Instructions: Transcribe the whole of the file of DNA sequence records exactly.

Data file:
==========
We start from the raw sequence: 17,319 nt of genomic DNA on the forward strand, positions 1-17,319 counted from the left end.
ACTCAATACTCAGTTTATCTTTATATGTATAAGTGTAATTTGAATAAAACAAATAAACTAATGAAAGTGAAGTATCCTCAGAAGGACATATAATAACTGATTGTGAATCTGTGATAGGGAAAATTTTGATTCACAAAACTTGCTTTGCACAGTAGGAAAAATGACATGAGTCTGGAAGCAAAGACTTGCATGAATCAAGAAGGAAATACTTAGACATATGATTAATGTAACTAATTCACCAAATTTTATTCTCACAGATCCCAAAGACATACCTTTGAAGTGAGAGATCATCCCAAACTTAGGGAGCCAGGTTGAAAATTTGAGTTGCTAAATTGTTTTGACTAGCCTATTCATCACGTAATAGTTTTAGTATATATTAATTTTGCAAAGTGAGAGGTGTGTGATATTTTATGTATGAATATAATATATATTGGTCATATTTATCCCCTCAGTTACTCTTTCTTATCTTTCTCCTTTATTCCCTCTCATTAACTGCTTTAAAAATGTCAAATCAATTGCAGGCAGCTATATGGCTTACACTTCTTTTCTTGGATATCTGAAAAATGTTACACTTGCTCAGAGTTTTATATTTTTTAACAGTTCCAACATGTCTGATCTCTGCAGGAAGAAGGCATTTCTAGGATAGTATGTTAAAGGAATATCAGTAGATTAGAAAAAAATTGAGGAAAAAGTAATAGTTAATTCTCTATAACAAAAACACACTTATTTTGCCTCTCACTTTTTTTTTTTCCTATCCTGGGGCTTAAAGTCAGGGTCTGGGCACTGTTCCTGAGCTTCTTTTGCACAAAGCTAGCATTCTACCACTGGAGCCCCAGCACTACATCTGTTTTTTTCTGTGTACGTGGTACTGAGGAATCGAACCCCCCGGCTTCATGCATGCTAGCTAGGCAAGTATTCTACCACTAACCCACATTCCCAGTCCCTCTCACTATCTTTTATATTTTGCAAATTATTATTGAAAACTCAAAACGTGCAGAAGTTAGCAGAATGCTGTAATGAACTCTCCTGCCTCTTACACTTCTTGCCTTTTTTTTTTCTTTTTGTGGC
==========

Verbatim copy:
We start from the raw sequence: 17,319 nt of genomic DNA on the forward strand, positions 1-17,319 counted from the left end.
ACTCAATACTCAGTTTATCTTTATATGTATAAGTGTAATTTGAATAAAACAAATAAACTAATGAAAGTGAAGTATCCTCAGAAGGACATATAATAACTGATTGTGAATCTGTGATAGGGAAAATTTTGATTCACAAAACTTGCTTTGCACAGTAGGAAAAATGACATGAGTCTGGAAGCAAAGACTTGCATGAATCAAGAAGGAAATACTTAGACATATGATTAATGTAACTAATTCACCAAATTTTATTCTCACAGATCCCAAAGACATACCTTTGAAGTGAGAGATCATCCCAAACTTAGGGAGCCAGGTTGAAAATTTGAGTTGCTAAATTGTTTTGACTAGCCTATTCATCACGTAATAGTTTTAGTATATATTAATTTTGCAAAGTGAGAGGTGTGTGATATTTTATGTATGAATATAATATATATTGGTCATATTTATCCCCTCAGTTACTCTTTCTTATCTTTCTCCTTTATTCCCTCTCATTAACTGCTTTAAAAATGTCAAATCAATTGCAGGCAGCTATATGGCTTACACTTCTTTTCTTGGATATCTGAAAAATGTTACACTTGCTCAGAGTTTTATATTTTTTAACAGTTCCAACATGTCTGATCTCTGCAGGAAGAAGGCATTTCTAGGATAGTATGTTAAAGGAATATCAGTAGATTAGAAAAAAATTGAGGAAAAAGTAATAGTTAATTCTCTATAACAAAAACACACTTATTTTGCCTCTCACTTTTTTTTTTTCCTATCCTGGGGCTTAAAGTCAGGGTCTGGGCACTGTTCCTGAGCTTCTTTTGCACAAAGCTAGCATTCTACCACTGGAGCCCCAGCACTACATCTGTTTTTTTCTGTGTACGTGGTACTGAGGAATCGAACCCCCCGGCTTCATGCATGCTAGCTAGGCAAGTATTCTACCACTAACCCACATTCCCAGTCCCTCTCACTATCTTTTATATTTTGCAAATTATTATTGAAAACTCAAAACGTGCAGAAGTTAGCAGAATGCTGTAATGAACTCTCCTGCCTCTTACACTTCTTGCCTTTTTTTTTTCTTTTTGTGGC